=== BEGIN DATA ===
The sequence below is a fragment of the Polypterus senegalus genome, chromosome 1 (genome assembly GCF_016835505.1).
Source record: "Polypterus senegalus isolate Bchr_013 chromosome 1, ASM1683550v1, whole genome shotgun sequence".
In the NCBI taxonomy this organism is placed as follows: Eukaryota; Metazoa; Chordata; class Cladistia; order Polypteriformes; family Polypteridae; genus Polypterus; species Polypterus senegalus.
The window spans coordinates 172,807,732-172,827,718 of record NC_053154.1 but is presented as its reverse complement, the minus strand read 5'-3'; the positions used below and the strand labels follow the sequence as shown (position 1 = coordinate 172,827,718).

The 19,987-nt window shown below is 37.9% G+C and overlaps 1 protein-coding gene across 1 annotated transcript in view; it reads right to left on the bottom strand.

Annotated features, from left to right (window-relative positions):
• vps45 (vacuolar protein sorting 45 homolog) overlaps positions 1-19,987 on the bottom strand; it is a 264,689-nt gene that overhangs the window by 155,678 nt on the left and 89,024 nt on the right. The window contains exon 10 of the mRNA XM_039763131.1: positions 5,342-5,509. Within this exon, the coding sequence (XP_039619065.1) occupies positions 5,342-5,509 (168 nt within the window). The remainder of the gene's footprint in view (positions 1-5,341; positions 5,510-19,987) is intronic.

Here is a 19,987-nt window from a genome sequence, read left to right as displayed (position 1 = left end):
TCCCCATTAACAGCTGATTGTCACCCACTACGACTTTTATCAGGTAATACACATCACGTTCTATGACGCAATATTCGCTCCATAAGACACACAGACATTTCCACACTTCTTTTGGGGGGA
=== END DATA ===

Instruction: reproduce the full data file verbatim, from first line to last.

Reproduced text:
The sequence below is a fragment of the Polypterus senegalus genome, chromosome 1 (genome assembly GCF_016835505.1).
Source record: "Polypterus senegalus isolate Bchr_013 chromosome 1, ASM1683550v1, whole genome shotgun sequence".
In the NCBI taxonomy this organism is placed as follows: Eukaryota; Metazoa; Chordata; class Cladistia; order Polypteriformes; family Polypteridae; genus Polypterus; species Polypterus senegalus.
The window spans coordinates 172,807,732-172,827,718 of record NC_053154.1 but is presented as its reverse complement, the minus strand read 5'-3'; the positions used below and the strand labels follow the sequence as shown (position 1 = coordinate 172,827,718).

The 19,987-nt window shown below is 37.9% G+C and overlaps 1 protein-coding gene across 1 annotated transcript in view; it reads right to left on the bottom strand.

Annotated features, from left to right (window-relative positions):
• vps45 (vacuolar protein sorting 45 homolog) overlaps positions 1-19,987 on the bottom strand; it is a 264,689-nt gene that overhangs the window by 155,678 nt on the left and 89,024 nt on the right. The window contains exon 10 of the mRNA XM_039763131.1: positions 5,342-5,509. Within this exon, the coding sequence (XP_039619065.1) occupies positions 5,342-5,509 (168 nt within the window). The remainder of the gene's footprint in view (positions 1-5,341; positions 5,510-19,987) is intronic.

Here is a 19,987-nt window from a genome sequence, read left to right as displayed (position 1 = left end):
TCCCCATTAACAGCTGATTGTCACCCACTACGACTTTTATCAGGTAATACACATCACGTTCTATGACGCAATATTCGCTCCATAAGACACACAGACATTTCCACACTTCTTTTGGGGGGA